This is hard to summarise succinctly and with any true degree of accuracy, but simply by considering the vast number of elements involved in the agriculture industrial supply chain, it’s easy to see just how significant its impact is. It would be foolish to attempt to list all of these, but instead let’s look at a few diverse elements:

Deforestation

In order to farm, land is required. And in order to make more land available, those pesky forests that produce oxygen and provide a self-sustaining biodiverse ecosystem need to go. According to British environmentalist Norman Myers, 5% of deforestation is due to cattle ranching, 19% due to over-heavy logging, 22% due to the growing sector of palm oil plantations, and 54% due to slash-and-burn farming (burning large areas to create a layer of ash, resulting in nutrient-rich soil.)

Food packaging

Single-use disposable plastics for packaging food are a hot topic at the moment, and the absurdity of the amount of plastic we use in food packaging (think mushrooms wrapped in clingfilm in a plastic holder wrapped in clingfilm) is hard to deny. It’s easy to forget that this is a part of the food production industry, but with food products representing a huge amount of our regular purchases, this is a vital consideration.

Pollutants

 

When producing food, all kinds of pollutants are used in the process. From pesticides and herbicides used to ensure quality, to emissions from farming equipment and machinery, and even the pollution of surface and groundwaters from waste, the agriculture industry contributes a staggering number of pollutants to the environment en masse every year.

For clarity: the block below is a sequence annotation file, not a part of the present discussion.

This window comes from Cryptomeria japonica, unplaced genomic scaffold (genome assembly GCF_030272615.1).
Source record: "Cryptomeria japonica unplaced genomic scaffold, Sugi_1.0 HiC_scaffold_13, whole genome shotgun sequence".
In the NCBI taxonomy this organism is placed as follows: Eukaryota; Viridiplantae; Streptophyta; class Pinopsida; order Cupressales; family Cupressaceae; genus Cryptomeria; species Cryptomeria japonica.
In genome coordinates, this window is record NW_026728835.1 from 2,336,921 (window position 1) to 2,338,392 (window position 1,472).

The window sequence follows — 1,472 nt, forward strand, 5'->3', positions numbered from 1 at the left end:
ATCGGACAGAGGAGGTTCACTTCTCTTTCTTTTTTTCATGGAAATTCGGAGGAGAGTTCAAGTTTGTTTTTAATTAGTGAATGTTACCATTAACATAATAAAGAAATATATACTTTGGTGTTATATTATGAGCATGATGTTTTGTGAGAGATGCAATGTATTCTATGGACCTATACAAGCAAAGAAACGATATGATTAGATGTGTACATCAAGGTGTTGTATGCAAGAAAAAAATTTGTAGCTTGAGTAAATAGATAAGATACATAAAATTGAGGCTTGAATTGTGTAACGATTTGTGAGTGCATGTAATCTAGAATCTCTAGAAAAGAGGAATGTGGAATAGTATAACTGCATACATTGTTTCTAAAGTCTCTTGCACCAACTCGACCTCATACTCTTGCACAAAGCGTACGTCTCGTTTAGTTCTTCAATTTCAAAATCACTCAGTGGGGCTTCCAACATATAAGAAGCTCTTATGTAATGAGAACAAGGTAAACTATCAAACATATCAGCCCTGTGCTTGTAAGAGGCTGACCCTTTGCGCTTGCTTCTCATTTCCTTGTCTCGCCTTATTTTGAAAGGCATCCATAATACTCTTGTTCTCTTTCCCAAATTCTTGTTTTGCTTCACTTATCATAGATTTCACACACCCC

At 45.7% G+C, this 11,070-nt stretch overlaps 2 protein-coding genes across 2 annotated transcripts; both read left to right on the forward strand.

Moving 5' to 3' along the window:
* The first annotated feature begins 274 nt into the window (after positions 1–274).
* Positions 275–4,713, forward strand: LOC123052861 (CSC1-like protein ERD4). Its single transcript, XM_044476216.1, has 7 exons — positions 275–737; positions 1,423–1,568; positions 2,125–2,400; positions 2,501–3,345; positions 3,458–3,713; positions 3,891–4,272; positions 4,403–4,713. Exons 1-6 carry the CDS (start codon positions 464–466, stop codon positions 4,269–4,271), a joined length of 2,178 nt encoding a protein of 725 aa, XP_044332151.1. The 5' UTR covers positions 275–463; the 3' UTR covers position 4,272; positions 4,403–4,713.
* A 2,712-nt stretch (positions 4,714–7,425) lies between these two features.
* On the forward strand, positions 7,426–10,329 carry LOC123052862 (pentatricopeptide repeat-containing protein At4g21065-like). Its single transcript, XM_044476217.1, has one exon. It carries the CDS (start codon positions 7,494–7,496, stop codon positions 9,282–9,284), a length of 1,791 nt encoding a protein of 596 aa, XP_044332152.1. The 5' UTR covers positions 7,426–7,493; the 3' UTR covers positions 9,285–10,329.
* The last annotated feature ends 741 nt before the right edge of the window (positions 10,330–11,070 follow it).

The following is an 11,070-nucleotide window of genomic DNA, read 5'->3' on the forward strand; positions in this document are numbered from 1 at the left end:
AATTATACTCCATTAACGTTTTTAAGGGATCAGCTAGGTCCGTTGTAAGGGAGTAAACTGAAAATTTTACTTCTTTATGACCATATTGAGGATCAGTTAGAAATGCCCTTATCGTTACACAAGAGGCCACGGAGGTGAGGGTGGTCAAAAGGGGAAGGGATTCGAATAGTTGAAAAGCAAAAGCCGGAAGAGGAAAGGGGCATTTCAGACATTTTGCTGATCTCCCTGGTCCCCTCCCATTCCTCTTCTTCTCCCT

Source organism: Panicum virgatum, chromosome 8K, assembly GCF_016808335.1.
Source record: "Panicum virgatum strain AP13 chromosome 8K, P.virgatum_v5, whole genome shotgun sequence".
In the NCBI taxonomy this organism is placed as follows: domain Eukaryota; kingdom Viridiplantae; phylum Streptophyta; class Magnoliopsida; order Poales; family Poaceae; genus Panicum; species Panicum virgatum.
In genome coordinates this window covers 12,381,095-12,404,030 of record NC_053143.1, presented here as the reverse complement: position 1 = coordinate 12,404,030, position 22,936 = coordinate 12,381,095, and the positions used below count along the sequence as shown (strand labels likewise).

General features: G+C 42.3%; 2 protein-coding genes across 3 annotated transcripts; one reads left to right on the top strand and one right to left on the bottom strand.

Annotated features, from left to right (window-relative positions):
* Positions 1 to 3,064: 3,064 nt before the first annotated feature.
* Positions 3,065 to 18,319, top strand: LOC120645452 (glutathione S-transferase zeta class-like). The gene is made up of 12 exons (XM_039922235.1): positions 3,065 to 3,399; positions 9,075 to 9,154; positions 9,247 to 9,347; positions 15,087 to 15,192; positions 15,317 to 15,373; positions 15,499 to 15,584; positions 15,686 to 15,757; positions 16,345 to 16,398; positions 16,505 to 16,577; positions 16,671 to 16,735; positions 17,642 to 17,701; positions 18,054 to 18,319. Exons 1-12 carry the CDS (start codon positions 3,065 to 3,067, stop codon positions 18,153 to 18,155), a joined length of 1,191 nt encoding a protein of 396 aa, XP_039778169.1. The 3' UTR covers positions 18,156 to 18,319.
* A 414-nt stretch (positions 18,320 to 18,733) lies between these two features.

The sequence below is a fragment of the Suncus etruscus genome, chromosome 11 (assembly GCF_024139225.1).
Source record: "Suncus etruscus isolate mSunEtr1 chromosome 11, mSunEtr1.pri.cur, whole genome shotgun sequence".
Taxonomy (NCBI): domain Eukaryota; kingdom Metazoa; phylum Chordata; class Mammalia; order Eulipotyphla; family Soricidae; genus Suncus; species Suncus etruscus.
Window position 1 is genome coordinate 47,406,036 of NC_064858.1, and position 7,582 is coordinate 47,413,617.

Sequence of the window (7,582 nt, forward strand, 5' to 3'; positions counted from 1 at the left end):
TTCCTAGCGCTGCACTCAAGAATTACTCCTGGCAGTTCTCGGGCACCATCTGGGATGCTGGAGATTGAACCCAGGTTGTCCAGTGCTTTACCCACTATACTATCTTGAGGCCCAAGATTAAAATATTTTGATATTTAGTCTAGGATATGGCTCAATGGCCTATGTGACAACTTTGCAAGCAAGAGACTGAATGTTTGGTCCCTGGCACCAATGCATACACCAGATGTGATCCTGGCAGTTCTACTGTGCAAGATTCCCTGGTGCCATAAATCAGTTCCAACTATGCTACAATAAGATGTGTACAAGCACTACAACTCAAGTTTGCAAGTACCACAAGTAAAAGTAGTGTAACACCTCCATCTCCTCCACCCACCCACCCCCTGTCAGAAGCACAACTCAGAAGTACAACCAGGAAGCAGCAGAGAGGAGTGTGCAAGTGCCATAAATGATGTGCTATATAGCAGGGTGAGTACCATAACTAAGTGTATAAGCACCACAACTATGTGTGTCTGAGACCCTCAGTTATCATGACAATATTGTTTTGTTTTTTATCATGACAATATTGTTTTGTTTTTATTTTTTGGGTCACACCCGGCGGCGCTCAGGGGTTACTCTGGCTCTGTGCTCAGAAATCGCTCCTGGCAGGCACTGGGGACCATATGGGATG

How could agriculture make a difference?

Far be it for me to suggest how to fix the agriculture industry, but it’s worth noting that on the whole, if broad and far-reaching improvements were made to the way we farm and distribute food produce, the impact on the globe could be massive. If we’re going to meet the goals of the Paris Climate Agreement, big changes are needed in farming.

Fundamentally, a global shift towards agreed upon low-carbon guidelines and plans would be an important first step. Agreements between suppliers on clear policies that take steps to reduce freshwater impacts and reduce greenhouse gas emissions would be vital. Similarly, while industries such as the automotive industry have taken steps towards quantitative accountability, it’s crucial that global quantifiable agriculture targets are agreed upon, set, and regularly reported on. Put simply, we need a clear, numbers-driven plan to reduce the harm farming is doing to the environment.

The widespread adoption of sustainable practices including water management, healthy soil maintenance, pollution reduction and biodiversity promotion will be essential – and these will need to be established in clear guidelines and targets for farmers and producers to meet. If we can achieve this, the potential positive impact – or at least the reduction of the current scale of damage – is hard to understate.

2: Construction and Building Design

However well (or poorly) we treat the environment as a society, we still have to live in it. As humans have evolved, we’ve increased our proficiency in design and construction to such an extent that architecture has become one of the most significant industries in terms of our impact of the natural world.

I wrote an entire piece about this on the sustainability blog a little while ago, but seeing as we’re discussing industries with the biggest role to play here, I would be remiss not to include it again. I’ll provide a slightly condensed analysis this time though!

How does architecture affect the environment?

Put simply, the buildings we construct and reside in have a huge effect on how sustainably we live as a society. The supply chain involved in architecture is vast, but generally the impact of building design comes down to two things: construction, and the way we use buildings in the long term.